Figure 8 presents the results using DE. The DNNs in DE use much smaller number of neurons compared to MCD. However, we have noticed that relatively small learning rate, large batch size and tanh activation function must be used to avoid the cost function reaching NaN values. The NaN values are caused by the nature of NLL cost function, i.e., sometimes it might take logarithm of negative values in the training process. It can be seen in Figure 8 that, for most test points, the DE means values are very close to the test data, while the uncertainty error bars are very small. There are a few test cases where the DE mean values are far from the test data, and the corresponding error bars are also wide. Similar to MCD, if 95% CI is plotted, the test data points will all be enveloped in the error bars.

Figure 8: UQ of Bison FGR PC scores with DE.

Figure 9 shows the results using BNN. In the training process, it was found that the neural networks must use very small number of hidden neurons, otherwise the loss function will have very large values and large oscillations. This is expected because BNN learns the means and variances of the neural network parameters (weights), making it more expensive to train. Using much smaller number of neurons is desirable. Figure 9 shows that the means values predicted by BNNs are generally closer to the test data points, but the STDs are consistently larger, when compared to MCD and DE.

Figure 9: UQ of Bison FGR PC scores with BNN.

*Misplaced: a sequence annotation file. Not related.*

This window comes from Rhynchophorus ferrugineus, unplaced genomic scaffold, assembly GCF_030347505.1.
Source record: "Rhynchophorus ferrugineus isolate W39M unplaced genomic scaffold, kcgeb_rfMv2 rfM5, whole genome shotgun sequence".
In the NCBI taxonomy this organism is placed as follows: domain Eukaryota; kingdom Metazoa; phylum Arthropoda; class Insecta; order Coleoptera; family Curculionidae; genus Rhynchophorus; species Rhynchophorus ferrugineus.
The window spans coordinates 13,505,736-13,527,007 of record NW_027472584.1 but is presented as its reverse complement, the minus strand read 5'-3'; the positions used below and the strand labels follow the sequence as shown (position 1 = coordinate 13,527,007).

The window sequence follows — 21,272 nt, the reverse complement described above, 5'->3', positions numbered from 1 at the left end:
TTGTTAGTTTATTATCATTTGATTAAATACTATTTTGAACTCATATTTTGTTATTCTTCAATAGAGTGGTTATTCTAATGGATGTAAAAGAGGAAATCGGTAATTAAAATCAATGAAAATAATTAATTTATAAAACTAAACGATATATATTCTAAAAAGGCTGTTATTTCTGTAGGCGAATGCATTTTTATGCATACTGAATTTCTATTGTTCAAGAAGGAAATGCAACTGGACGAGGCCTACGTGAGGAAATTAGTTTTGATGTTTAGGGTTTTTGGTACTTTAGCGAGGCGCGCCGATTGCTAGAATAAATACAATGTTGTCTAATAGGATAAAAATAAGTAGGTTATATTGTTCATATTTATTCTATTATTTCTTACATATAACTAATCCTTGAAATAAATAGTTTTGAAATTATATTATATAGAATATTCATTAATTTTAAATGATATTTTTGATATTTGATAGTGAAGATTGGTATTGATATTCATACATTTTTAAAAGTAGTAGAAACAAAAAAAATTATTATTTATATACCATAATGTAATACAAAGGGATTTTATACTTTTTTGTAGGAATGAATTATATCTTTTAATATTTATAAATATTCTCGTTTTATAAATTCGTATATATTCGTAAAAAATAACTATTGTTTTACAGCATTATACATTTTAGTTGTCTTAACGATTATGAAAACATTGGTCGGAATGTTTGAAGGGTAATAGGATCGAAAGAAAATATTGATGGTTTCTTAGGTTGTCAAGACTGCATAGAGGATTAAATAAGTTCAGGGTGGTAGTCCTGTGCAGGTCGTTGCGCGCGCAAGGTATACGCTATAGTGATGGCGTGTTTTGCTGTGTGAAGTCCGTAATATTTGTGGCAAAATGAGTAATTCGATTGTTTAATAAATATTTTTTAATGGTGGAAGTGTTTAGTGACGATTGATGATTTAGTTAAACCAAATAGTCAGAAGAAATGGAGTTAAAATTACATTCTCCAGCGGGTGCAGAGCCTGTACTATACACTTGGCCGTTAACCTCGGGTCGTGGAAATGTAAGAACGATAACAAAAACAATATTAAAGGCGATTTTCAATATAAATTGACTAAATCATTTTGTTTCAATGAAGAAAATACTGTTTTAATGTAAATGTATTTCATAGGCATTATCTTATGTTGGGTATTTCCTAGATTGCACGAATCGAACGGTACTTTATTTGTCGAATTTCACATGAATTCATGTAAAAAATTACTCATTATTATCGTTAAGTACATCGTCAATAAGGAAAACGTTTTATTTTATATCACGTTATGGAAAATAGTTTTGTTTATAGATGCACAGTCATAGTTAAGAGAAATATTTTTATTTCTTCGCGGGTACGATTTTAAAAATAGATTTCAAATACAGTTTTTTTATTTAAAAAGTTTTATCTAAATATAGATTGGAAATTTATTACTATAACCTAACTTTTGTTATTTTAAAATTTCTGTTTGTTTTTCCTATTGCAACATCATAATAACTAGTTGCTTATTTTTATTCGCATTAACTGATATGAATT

As mentioned before, the 200 samples of the PC scores at each of the 20 test cases indicate that they follow Gaussian distributions, with mean values and STDs plotted in Figures 7 - 9. In order to compare the three methods w.r.t. the original FGR time series data, reverse PCA is performed to transform the PC scores to the original FGR time series. To do this, the following steps are taken:

  • Step 1: 500 Monte Carlo samples are generated based on the Gaussian distribution at each test case, for each PC score. Note that the mean values and STDs of the Gaussian distributions are those reported in Figures 7 - 9. One could have used 500 runs of the DNNs to produce the 500 samples directly. However, generating samples directly from the Gaussian distributions is more likely to have a good coverage of the distributions.

  • Step 2: The two-dimensional PC score vector at each test case is transformed to the original FGR time series using Equation (15). This is the reverse PCA process.

  • Step 3: After Step 2, at each test case, there are 500 FGR time series curves available. The mean values and STDs of these curves can be easily calculated. Then they are compared to the testing data (which is a FGR time series curve simulated by Bison) for each test case.